.. wrote:Anyway, is there any tricky input except the some input value = 0?
I think I have handles these cases correctly, but still WA

Care to explain your algorithm instead? I've got AC, but I'm unaware of any too special cases.
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Re: 10804 Gopher Strategy

Postby .. » Thu Jan 13, 2005 6:09 am

misof wrote:Care to explain your algorithm instead? I've got AC, but I'm unaware of any too special cases.


Tha algorithm is the normal thing: Max. flow + bisection.
Sort the all pair distance(so as time as hopher runs in unit per second) between gopher and hole.
Then use bisection to find the min. time T, such that,
if we build a bipartite graph G between gopher g and hole h, dis(g,h) <= T iff (g,h) \in G. Then G has a bipartite matching of at least m-k.
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Postby Abednego » Thu Jan 13, 2005 6:39 am

The only difference in the judge's solution is that it does binary search (or bisection) directly on the distance instead of the array of possible distances. I know somebody who solved it with your algorithm and got the same answer as I did.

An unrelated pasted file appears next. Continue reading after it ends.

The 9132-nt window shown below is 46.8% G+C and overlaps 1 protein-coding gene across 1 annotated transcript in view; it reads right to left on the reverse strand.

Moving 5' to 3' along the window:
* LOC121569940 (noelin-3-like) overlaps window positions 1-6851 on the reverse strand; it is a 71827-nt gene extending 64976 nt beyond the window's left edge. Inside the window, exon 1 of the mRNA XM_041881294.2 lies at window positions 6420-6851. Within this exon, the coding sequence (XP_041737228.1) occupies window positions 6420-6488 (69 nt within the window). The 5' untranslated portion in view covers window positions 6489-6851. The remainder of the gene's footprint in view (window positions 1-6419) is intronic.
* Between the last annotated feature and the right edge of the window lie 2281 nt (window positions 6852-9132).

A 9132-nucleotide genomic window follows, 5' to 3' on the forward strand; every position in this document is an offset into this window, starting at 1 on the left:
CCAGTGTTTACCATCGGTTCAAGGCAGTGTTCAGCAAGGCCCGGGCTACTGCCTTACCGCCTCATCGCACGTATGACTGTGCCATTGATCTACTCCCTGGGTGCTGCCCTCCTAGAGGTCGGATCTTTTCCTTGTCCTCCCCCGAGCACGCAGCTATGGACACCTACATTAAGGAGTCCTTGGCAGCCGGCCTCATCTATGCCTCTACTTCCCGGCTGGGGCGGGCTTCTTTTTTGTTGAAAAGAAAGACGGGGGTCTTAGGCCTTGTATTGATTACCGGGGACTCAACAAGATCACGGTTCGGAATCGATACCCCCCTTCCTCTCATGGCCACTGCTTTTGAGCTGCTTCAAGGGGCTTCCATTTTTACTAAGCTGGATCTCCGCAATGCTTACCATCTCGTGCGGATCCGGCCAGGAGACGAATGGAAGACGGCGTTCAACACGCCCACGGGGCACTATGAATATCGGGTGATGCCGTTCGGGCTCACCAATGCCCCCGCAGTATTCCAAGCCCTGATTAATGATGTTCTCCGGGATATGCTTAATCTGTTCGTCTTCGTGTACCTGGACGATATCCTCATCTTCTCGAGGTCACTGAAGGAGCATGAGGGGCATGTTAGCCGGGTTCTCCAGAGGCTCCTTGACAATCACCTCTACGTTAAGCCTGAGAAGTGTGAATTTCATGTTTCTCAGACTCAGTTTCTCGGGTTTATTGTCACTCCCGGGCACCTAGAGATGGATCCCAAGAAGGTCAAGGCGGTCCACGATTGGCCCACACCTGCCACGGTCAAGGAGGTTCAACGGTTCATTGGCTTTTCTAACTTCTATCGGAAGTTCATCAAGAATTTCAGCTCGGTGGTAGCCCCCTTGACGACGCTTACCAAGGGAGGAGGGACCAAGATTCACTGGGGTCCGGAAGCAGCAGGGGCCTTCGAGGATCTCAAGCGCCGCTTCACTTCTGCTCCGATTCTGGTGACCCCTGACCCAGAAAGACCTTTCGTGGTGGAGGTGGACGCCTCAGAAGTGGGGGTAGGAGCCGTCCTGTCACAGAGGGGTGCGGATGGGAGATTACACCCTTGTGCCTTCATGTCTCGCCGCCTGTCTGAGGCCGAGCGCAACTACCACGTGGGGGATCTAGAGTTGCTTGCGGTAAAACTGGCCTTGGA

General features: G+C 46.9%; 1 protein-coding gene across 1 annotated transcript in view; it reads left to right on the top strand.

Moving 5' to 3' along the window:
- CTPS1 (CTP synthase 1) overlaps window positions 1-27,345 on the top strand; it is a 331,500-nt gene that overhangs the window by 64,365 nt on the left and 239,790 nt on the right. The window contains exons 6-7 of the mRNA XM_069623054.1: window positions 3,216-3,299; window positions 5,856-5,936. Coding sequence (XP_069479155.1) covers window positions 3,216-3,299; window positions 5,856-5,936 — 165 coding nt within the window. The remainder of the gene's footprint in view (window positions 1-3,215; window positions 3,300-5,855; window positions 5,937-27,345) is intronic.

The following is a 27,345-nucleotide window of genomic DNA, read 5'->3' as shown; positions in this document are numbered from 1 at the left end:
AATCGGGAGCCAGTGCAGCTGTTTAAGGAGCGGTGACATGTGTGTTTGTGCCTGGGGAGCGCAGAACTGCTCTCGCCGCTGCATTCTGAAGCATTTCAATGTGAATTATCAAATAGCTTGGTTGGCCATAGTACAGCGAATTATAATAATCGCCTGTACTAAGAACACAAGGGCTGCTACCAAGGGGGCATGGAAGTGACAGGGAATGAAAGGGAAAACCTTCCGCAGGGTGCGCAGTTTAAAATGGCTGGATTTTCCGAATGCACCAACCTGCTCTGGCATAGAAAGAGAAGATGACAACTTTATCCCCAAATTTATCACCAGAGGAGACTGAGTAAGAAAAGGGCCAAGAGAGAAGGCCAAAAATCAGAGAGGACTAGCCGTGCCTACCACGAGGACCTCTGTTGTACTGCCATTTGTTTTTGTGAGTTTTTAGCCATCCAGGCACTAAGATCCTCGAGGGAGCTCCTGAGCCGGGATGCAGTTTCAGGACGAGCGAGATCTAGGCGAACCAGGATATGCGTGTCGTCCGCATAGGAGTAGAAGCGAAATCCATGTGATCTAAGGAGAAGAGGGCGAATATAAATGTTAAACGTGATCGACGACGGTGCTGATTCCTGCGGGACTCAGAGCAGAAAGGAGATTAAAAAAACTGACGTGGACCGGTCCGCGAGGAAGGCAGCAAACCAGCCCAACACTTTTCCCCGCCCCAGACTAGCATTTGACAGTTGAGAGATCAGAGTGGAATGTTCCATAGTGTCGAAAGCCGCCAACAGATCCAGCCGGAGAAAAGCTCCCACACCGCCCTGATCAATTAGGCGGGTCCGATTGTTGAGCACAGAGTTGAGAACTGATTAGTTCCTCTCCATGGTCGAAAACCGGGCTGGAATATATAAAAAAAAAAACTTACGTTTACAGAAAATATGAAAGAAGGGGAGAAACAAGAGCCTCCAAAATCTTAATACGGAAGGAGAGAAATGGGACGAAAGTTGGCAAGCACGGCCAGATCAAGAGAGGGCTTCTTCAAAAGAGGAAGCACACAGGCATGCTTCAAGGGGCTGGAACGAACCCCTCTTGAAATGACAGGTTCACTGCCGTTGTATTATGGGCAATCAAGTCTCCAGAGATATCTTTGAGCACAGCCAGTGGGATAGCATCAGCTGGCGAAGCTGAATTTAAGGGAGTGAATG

I'm reluctant to say that your code has a bug because you have solved twice as many problems as me. If you want, send your code to me (abednego at gmail), and I will run it on the official data. If you have a bug, I will not give you any hints, but if there is something wrong with the problem, it will help me find out.
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Postby .. » Thu Jan 13, 2005 7:14 am

//sigh
I find I made 2 typo in my code :oops:
It seems that I made a lagre piece of the WA/TLE submissions.......
Thanks for all of your reply.
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Postby Krzysztof Duleba » Mon Feb 07, 2005 6:07 pm

Why in the example N = 5 if there are only 4 cases?
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Postby Abednego » Mon Feb 07, 2005 7:30 pm

Oops. That should be 4.
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Postby Destination Goa » Tue Feb 15, 2005 9:04 pm